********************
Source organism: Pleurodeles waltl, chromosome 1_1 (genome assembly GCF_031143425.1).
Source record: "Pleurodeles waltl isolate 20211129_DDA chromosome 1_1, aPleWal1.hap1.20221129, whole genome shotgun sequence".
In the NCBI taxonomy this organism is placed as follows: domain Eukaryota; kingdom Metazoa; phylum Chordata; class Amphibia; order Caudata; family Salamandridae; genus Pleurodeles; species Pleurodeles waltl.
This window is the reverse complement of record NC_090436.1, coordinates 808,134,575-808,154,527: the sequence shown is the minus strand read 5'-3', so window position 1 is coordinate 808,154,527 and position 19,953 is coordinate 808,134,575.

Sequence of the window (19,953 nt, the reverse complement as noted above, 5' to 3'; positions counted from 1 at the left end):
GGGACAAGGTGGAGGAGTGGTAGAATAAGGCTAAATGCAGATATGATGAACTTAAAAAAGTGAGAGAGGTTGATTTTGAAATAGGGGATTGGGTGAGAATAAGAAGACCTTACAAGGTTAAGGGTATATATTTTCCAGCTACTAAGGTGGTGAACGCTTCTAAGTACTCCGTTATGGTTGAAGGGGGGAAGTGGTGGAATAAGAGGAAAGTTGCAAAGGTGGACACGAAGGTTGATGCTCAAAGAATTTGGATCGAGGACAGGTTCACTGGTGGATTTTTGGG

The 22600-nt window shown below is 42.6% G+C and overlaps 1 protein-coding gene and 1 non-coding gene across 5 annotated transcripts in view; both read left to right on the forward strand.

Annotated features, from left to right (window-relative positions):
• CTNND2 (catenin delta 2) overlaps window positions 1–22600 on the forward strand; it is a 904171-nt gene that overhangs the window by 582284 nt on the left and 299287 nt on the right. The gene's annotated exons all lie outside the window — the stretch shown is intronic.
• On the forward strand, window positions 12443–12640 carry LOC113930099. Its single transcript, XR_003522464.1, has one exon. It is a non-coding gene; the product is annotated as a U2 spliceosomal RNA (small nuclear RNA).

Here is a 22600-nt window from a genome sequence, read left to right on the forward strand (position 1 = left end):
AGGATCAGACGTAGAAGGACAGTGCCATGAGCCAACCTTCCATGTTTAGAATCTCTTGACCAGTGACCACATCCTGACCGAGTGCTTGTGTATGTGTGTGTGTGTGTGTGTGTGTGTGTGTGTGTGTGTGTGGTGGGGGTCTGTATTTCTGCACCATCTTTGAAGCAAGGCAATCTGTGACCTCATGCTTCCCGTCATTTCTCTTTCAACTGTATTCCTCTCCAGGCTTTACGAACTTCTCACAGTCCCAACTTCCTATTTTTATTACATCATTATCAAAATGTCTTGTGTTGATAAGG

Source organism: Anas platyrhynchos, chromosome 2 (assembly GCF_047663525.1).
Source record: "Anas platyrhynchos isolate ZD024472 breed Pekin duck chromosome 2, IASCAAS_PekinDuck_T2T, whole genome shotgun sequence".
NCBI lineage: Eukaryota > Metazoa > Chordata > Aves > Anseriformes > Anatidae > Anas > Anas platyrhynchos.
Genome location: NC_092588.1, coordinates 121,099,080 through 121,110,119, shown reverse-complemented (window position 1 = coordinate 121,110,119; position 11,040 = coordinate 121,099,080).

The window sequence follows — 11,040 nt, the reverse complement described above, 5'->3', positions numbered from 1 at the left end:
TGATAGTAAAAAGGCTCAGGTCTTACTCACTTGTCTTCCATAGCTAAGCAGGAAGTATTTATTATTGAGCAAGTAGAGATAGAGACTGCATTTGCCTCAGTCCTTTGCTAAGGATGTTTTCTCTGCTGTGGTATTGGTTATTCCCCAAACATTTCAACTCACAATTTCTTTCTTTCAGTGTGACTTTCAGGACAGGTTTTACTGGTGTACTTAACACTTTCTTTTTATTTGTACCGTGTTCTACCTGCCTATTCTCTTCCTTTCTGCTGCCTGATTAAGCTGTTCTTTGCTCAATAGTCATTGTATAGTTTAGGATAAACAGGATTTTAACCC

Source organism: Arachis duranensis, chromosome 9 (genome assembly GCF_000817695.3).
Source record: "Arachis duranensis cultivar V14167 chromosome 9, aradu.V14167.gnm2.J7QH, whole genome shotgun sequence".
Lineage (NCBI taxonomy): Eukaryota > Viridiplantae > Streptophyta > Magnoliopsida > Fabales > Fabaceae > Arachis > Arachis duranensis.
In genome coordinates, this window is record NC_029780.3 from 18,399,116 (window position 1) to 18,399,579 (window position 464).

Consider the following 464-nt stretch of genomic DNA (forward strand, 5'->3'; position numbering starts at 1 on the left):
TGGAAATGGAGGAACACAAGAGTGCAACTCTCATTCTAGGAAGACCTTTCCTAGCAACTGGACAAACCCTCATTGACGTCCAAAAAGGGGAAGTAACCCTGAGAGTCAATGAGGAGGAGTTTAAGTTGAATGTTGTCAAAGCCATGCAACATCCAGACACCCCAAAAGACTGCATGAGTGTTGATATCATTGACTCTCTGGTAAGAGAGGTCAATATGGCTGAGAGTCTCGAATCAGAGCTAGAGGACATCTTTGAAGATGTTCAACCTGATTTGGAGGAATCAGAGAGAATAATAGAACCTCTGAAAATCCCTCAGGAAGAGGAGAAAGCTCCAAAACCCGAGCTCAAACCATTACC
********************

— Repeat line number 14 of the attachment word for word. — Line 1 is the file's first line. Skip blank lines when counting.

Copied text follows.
Source record: "Anas platyrhynchos isolate ZD024472 breed Pekin duck chromosome 2, IASCAAS_PekinDuck_T2T, whole genome shotgun sequence".